For Pentecost, marked this year on May 15, a friar who has been leading missions and retreats for more than three decades describes the importance of discerning the difference between our will and that of the Spirit. He gives examples of how to learn to experience the Holy Spirit, putting on paper some of the thoughts he has shared at parish programs.
“Who knows what you’re gonna do when the ‘Holy Ghost’ gets inside of you! Do I hear an Amen?”
As we think about Pentecost, it is important to realize that the Holy Spirit is an experience, not a theology. To help understand what Jesus said and where we fit in, here are some ideas that I hope are helpful and, perhaps thought-provoking.
The fulfillment of salvation is not just the incarnation, not just Jesus’s teachings, not just his suffering, death, resurrection, not just the forgiveness of original and our sins, not just his conquering of death and evil, but the restoration and free gift of experiencing the unconditional love of God that completes the divine void in us.
According to Jesus, the Scriptures and the early Christians, the new covenant is all centered on the Holy Spirit. Here are some examples:
- “I will place my Spirit within them, and write the law upon their hearts.”
- “Wait here for the fulfillment of my father’s promise. He will send you Holy Spirit, the advocate, who will teach you all things.”
- “They were all filled with the Holy Spirit and began to witness boldly and without fear.”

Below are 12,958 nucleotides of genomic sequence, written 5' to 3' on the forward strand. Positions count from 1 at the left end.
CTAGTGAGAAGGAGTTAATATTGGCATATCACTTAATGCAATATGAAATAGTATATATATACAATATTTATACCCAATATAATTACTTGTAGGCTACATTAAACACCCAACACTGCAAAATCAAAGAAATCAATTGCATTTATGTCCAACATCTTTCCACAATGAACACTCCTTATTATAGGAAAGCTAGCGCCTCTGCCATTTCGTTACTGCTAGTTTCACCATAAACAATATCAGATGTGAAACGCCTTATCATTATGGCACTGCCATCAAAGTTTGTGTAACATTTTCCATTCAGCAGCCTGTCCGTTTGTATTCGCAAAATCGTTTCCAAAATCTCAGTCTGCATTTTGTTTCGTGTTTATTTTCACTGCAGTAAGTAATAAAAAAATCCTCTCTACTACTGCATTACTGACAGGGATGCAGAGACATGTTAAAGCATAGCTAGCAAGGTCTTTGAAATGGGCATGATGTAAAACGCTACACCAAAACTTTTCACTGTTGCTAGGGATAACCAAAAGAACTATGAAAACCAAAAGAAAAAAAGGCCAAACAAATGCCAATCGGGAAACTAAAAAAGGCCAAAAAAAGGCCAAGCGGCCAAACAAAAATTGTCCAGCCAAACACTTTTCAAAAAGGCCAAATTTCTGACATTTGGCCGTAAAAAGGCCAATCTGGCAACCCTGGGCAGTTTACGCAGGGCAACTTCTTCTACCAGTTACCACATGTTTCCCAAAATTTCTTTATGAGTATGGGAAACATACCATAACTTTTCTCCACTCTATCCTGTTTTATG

- “The place where they prayed shook, because they were all filled with the Holy Spirit (experienced the Holy Spirit).”
- “It is the Spirit that gives life.”
- “How much more will your Heavenly Father give the Holy Spirit to those who ask?”
To appreciate this, it is important that our goal and our daily assignment be:
- To learn how to experience the Holy Spirit
- To learn how the Spirit reveals God’s will
- To learn how to discern the Spirit: what is from us and what is from the Lord.
- To know the difference between my/our thoughts and will and the Spirit’s.
- To learn how to let go of my will (see below for the specifics), and seek God’s will every day, all day. “It is no longer I who live, but Christ Jesus who lives in me.”
When we do this, we can experience the salvation the Lord won for us and the way he liberates us from the old way of the law and the world’s way, and recreates us by “putting on the mind of Christ,” as St. Paul says it.
What is “bearing fruit” like? How is it manifested? Some examples are:
- Senior woman (a widow): “It’s hard to explain what it feels like to actually experience and feel God’s love in you. My husband died five years ago and the loneliness was unbearable, but I’m not alone any more. Thank you Jesus.”
- Parish staff member: “We are not just another parish staff, council or meeting. Experiencing the Holy Spirit with and in each other when we pray has created us into a family. Isn’t that what Church is supposed to be?”
- Teenager: “Praying and talking to Jesus with the other kids is where I found and experienced God. Jesus helps me big time with my decisions and guides me through tough times. He has become my best friend and is always there for me and with me.”
- Teenager: “I talk with Jesus all the time — in school, when I’m on the football field, and when I have problems. And he always listens to me and gets me through all my problems, even if they don’t work out the way I want them to. I wish someone would have taught me how to pray and live this way when I was younger.”
- Young couple: “We talk to Jesus every day, and many times, if not all, we really experience the Holy Spirit and his unconditional love for us as we look into each other’s eyes. We really experience being one with Him and each other. If only all married couples were taught to do this.”
- Adult man: “Experiencing the Holy Spirit is indescribable. I have never felt so complete in my life.”